It’s not for want of trying. Brathwaite says that when she landed a job as producer on Playboy: The Mansion, in 2005, she found there were countless games developers building titles around love, intimacy and, well, hanky-panky, but they were lost in an ocean of family values propriety, wandering souls buried under regulations and smothered by distributor blacklists, treated as “specialists” whose products only saw the light in extremely independent competitions. And so, with only the odd interruption of a virtual carnal nature, game controversies are dominated by violence. Depravity just isn’t on the regulator’s radar.

And can you imagine what would happen if it were? Just look at the furore over the scenes uncovered in the code of GTA: San Andreas. For heaven’s sake, they were two consenting (digital) adults in an 18-rated game: why did it end up such an issue that the then senator Hillary Rodham Clinton tried to get it banned? Such top-down puritanism forces creative conformity in games for fear that explicitly including sex scenes would lead to a loss of filthy lucre – when on earth has that been the case?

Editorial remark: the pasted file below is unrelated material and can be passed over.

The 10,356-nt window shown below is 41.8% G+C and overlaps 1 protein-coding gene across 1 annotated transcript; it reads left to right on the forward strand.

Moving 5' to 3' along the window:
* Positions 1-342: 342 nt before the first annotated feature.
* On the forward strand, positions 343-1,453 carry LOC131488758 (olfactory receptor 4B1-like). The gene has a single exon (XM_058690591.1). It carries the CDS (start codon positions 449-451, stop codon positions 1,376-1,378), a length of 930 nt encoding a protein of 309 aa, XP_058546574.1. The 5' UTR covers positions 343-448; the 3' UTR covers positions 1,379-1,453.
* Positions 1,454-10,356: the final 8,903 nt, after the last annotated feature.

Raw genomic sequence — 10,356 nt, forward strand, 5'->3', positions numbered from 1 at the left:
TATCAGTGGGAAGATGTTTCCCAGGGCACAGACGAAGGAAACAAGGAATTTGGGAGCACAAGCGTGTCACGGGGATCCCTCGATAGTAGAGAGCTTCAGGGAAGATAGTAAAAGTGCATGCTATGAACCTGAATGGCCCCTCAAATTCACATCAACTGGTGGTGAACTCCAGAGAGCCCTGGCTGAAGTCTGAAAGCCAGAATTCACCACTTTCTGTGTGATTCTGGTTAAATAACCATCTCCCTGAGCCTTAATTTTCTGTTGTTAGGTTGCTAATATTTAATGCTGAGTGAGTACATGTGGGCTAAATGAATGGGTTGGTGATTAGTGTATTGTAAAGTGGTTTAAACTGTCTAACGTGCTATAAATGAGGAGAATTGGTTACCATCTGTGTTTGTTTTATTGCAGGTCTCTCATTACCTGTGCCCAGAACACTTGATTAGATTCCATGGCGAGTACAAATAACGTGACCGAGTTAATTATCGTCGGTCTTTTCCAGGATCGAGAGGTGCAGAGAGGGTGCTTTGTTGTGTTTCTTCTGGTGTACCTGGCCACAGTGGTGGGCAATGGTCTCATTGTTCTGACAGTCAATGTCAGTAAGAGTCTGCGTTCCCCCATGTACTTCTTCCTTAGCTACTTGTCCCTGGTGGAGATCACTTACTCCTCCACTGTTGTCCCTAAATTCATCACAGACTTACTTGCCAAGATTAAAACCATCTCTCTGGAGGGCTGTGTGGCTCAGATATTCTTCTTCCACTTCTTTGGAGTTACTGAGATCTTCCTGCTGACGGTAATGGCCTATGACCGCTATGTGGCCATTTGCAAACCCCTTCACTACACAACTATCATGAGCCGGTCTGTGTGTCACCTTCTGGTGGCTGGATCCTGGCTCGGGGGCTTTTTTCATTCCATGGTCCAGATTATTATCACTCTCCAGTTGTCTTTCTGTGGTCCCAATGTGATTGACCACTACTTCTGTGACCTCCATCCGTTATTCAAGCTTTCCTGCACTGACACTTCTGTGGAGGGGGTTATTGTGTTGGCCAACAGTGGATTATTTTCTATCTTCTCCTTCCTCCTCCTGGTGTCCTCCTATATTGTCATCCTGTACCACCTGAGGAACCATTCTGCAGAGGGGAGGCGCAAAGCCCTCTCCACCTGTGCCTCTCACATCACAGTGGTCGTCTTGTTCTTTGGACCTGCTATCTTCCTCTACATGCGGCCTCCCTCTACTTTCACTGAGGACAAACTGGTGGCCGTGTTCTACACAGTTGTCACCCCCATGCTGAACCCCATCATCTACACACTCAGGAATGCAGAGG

It does seem odd, but then computer games are a comparatively young medium by comparison to film or literature – perhaps the form just isn’t mature enough to carry it off? If that’s the case, though, developments like the interactive software/hardware combinations that run Lionhead’s virtual boy Milo suggest that the technical capability to make a sex-based game that’s going to inspire more than adolescent sniggering may finally be here. How long it will take someone to think of a genuinely engaging set of game mechanics to go with it is anyone’s guess… but I doubt it’ll be too long, despite the puritanical hand-wringing of career demagogues.